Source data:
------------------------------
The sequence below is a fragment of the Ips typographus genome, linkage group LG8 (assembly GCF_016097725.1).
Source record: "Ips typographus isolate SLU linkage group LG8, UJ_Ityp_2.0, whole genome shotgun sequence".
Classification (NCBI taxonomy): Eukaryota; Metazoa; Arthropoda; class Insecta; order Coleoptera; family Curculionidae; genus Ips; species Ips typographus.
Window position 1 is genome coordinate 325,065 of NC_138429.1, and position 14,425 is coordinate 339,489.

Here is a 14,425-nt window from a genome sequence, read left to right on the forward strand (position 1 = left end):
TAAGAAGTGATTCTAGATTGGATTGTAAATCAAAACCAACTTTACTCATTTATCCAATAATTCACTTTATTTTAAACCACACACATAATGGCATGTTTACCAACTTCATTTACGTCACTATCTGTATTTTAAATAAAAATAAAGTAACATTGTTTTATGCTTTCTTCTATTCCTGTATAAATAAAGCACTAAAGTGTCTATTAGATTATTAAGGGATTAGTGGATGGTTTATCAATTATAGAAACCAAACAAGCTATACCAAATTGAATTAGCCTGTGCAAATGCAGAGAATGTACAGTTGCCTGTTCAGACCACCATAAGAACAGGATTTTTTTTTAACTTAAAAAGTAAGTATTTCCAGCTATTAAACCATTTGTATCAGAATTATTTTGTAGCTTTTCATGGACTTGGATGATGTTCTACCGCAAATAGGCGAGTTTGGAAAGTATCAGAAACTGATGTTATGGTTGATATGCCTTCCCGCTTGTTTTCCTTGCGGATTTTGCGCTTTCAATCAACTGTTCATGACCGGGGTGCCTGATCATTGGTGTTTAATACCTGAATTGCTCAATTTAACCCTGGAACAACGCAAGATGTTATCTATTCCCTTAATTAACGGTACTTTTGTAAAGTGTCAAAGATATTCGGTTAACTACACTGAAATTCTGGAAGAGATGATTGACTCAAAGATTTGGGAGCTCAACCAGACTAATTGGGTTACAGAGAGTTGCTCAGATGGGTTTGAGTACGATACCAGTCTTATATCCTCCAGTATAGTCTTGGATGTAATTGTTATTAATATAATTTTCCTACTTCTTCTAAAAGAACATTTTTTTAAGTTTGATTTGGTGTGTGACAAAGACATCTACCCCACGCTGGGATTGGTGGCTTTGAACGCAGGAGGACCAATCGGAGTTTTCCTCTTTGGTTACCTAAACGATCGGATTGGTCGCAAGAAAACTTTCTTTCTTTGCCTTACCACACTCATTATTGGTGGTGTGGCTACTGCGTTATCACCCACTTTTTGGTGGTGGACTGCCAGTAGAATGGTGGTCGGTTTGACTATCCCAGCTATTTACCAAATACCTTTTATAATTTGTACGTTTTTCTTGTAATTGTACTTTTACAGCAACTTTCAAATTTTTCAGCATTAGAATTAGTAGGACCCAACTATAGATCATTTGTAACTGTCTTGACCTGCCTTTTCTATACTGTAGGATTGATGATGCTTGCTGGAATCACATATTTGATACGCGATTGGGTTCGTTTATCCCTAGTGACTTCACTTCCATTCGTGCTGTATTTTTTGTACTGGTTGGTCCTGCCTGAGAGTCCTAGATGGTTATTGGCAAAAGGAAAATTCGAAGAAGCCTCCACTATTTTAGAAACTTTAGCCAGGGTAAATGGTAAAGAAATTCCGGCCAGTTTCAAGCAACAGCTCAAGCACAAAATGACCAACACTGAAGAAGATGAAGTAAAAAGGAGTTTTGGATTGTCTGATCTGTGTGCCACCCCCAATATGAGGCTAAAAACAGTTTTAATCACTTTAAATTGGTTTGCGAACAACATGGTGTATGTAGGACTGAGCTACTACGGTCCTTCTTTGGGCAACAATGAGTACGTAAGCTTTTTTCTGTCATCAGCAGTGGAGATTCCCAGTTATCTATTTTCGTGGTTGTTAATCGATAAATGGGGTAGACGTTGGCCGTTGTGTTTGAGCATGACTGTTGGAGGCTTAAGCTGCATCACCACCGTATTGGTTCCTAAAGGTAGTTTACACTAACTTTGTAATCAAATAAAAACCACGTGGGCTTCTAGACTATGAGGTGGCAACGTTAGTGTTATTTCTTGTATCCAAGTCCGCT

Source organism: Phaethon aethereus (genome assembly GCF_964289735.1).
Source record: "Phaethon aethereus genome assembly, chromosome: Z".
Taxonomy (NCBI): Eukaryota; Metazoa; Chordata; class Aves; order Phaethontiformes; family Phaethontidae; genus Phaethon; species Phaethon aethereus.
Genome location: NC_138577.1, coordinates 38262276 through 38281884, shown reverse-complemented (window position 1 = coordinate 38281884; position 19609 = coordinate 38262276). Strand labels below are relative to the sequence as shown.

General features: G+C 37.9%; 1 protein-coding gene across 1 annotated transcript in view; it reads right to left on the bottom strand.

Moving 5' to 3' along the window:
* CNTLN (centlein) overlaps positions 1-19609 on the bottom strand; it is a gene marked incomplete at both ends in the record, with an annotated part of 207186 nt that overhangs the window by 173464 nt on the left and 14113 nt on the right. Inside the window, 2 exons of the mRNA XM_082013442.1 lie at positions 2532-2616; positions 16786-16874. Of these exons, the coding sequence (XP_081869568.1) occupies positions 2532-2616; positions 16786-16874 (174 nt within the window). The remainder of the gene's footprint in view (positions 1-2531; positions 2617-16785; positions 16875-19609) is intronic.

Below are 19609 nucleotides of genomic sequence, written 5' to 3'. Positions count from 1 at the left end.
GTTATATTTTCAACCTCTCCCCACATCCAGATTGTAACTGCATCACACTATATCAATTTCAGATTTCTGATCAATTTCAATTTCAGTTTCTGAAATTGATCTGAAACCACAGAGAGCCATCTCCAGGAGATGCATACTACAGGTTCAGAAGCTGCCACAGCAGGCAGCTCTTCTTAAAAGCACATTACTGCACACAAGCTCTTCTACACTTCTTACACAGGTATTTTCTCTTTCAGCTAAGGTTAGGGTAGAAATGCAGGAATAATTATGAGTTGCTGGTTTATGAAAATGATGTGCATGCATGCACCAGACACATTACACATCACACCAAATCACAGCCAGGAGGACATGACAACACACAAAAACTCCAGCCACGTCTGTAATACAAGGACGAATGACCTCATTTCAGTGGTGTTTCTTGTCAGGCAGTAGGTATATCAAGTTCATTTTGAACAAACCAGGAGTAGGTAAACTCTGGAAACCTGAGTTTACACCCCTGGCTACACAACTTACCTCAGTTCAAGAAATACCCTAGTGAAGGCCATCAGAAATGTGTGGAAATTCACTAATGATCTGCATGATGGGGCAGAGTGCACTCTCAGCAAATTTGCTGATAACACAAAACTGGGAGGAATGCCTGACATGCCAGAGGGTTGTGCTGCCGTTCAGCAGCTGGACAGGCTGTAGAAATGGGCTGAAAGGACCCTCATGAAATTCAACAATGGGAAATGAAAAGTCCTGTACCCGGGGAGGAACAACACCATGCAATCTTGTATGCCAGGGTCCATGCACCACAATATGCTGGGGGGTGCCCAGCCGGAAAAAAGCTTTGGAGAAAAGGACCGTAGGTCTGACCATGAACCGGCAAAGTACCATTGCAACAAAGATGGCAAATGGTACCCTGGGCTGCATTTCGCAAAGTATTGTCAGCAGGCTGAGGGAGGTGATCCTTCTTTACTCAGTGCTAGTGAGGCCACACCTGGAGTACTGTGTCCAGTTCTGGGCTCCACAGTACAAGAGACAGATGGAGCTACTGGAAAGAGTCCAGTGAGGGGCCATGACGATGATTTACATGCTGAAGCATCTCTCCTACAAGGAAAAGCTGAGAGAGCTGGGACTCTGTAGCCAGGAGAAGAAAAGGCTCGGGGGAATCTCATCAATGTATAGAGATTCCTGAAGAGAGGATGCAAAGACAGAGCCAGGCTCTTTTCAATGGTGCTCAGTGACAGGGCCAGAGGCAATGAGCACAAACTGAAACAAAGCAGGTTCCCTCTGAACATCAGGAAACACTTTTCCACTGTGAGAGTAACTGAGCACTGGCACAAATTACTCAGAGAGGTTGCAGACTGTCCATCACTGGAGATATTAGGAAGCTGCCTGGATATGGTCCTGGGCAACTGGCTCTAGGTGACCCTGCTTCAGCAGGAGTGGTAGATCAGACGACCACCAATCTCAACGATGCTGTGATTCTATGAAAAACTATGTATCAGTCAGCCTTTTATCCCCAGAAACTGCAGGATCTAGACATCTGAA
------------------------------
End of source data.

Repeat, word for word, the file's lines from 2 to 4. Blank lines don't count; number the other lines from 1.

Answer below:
Source record: "Ips typographus isolate SLU linkage group LG8, UJ_Ityp_2.0, whole genome shotgun sequence".
Classification (NCBI taxonomy): Eukaryota; Metazoa; Arthropoda; class Insecta; order Coleoptera; family Curculionidae; genus Ips; species Ips typographus.
Window position 1 is genome coordinate 325,065 of NC_138429.1, and position 14,425 is coordinate 339,489.